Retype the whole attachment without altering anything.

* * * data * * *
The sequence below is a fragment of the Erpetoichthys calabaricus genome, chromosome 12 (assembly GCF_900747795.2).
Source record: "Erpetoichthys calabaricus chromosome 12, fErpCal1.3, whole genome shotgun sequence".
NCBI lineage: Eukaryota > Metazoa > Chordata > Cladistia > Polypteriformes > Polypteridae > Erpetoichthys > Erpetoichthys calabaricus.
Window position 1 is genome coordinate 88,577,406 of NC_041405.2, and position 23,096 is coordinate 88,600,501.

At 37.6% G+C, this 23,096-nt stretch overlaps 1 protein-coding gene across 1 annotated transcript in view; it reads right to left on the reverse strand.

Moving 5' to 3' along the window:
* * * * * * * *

The sequence below is a fragment of the Erpetoichthys calabaricus genome, chromosome 12 (assembly GCF_900747795.2).
Source record: "Erpetoichthys calabaricus chromosome 12, fErpCal1.3, whole genome shotgun sequence".
NCBI lineage: Eukaryota > Metazoa > Chordata > Cladistia > Polypteriformes > Polypteridae > Erpetoichthys > Erpetoichthys calabaricus.
Window position 1 is genome coordinate 88,577,406 of NC_041405.2, and position 23,096 is coordinate 88,600,501.

At 37.6% G+C, this 23,096-nt stretch overlaps 1 protein-coding gene across 1 annotated transcript in view; it reads right to left on the reverse strand.

Moving 5' to 3' along the window: